Edward William Bok > The Americanization of Edward Bok > Page 40

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Edward William Bok (1863–1930). The Americanization of Edward Bok. 1921.


Page 40

thank my publishers for these little books, and that lies along your way to the Cambridge car.”

As the two walked along Beacon Street, Doctor Holmes pointed out the residences where lived people of interest, and when they reached the Public Garden he said:

“You must come over in the spring some time, and see the tulips and croci and hyacinths here. They are so beautiful.

“Now, here is your car,” he said as he hailed a coming horse-car. “Before you go back you must come and see me and tell me all the people you have seen; will you? I should like to hear about them. I may not have more books coming in, but I might have a very good-looking photograph of a very old-looking little man,” he said as his eyes twinkled. “Give my love to Longfellow when you see him, and don’t forget to give him my letter, you know. It is about a very important matter.”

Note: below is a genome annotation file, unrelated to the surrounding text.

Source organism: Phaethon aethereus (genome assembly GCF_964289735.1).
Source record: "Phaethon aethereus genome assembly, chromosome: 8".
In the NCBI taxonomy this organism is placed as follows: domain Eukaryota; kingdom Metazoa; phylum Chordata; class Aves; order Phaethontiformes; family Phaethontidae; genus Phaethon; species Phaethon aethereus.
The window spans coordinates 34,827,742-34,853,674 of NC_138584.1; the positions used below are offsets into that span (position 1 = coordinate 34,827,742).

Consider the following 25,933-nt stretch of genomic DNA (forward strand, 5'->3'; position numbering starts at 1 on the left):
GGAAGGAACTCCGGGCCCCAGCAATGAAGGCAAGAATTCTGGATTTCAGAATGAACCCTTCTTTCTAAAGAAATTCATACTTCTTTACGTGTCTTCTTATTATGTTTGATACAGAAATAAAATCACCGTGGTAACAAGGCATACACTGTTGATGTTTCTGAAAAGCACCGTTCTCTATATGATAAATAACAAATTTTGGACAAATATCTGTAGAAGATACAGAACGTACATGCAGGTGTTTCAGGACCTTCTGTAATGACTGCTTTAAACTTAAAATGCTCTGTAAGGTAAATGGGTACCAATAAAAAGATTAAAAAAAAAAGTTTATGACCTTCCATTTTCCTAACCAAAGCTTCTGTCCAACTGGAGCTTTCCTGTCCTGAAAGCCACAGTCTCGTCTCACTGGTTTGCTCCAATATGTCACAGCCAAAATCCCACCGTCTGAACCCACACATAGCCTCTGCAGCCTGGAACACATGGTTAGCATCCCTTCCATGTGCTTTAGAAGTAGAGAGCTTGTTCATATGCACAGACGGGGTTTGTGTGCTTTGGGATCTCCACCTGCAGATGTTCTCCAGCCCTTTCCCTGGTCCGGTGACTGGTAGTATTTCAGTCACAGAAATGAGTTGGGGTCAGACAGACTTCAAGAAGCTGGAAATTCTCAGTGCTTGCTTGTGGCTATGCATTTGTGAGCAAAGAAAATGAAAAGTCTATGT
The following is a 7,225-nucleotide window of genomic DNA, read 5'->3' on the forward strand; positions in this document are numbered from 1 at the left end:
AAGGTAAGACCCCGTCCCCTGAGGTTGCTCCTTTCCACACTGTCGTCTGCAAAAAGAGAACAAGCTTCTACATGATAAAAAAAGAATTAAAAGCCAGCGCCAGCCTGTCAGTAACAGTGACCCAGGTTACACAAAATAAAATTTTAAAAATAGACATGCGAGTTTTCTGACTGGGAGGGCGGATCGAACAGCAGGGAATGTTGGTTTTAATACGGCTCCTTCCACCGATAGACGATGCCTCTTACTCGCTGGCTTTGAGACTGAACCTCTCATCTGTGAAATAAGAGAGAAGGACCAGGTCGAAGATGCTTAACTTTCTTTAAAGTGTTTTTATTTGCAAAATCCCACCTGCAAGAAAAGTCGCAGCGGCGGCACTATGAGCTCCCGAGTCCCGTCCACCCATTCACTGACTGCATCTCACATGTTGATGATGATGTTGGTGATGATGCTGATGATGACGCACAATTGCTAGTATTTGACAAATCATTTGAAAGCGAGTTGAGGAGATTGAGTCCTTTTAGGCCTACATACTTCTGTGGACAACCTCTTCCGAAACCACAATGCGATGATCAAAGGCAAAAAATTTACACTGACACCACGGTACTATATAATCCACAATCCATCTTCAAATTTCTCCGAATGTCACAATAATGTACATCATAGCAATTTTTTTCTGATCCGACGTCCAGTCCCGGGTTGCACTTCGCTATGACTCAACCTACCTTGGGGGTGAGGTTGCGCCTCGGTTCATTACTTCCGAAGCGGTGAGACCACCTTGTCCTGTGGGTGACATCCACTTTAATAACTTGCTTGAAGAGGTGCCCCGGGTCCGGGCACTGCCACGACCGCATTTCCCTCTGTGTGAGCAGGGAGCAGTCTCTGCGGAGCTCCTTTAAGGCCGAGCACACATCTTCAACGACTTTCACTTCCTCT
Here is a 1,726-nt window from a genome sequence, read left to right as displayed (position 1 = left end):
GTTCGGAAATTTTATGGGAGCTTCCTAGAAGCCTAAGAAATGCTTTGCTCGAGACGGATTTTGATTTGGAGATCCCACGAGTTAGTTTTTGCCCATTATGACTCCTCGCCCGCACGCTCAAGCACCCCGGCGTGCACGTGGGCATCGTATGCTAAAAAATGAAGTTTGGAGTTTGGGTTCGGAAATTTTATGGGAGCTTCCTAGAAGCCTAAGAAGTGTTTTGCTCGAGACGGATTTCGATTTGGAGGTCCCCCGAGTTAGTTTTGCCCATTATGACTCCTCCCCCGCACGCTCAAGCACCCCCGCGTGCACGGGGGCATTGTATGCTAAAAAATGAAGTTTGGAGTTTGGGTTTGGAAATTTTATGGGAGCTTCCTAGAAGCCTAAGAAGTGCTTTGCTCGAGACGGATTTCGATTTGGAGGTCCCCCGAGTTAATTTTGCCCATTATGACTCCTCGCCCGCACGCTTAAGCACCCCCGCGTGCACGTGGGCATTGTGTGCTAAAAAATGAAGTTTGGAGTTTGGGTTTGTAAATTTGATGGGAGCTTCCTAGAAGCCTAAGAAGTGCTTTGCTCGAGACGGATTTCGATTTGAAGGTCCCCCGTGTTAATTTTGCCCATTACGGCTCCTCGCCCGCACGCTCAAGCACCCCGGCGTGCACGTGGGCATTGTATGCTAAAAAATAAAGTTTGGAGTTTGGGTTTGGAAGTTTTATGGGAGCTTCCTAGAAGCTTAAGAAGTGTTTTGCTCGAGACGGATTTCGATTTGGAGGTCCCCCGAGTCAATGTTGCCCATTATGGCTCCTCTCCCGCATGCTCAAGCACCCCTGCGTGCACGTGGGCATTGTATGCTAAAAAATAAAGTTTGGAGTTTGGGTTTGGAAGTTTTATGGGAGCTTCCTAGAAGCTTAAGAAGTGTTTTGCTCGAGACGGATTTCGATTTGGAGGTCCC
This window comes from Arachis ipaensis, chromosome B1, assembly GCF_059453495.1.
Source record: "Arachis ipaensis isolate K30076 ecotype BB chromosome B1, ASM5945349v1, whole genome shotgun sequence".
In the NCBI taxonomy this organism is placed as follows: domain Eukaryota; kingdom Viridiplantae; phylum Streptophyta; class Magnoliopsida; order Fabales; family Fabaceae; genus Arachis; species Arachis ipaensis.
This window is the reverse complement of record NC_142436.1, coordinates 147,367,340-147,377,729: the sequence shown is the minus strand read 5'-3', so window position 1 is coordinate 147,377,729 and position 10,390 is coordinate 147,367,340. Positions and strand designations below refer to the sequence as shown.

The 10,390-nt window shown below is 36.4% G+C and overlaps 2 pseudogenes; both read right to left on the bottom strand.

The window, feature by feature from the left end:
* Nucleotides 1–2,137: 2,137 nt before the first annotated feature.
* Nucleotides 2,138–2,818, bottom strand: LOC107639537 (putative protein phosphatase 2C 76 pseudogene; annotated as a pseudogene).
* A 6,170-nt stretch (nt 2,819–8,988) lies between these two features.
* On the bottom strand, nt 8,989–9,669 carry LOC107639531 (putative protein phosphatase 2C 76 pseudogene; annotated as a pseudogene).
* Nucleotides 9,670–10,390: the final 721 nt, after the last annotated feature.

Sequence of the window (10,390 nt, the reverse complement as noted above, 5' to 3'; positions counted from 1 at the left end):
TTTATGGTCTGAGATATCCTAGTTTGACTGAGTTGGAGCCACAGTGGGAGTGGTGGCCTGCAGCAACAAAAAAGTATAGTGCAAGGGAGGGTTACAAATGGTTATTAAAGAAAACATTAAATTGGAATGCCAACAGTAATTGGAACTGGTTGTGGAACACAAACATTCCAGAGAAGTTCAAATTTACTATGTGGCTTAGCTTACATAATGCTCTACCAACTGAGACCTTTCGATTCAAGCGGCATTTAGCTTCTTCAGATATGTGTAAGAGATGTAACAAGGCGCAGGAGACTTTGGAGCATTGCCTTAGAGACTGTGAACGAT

And when the boy had ridden a mile or so with his fare in his hand he held it out to the conductor, who grinned and said:

“That’s all right. Doctor Holmes paid me your fare, and I’m going to keep that nickel if I lose my job for it.”

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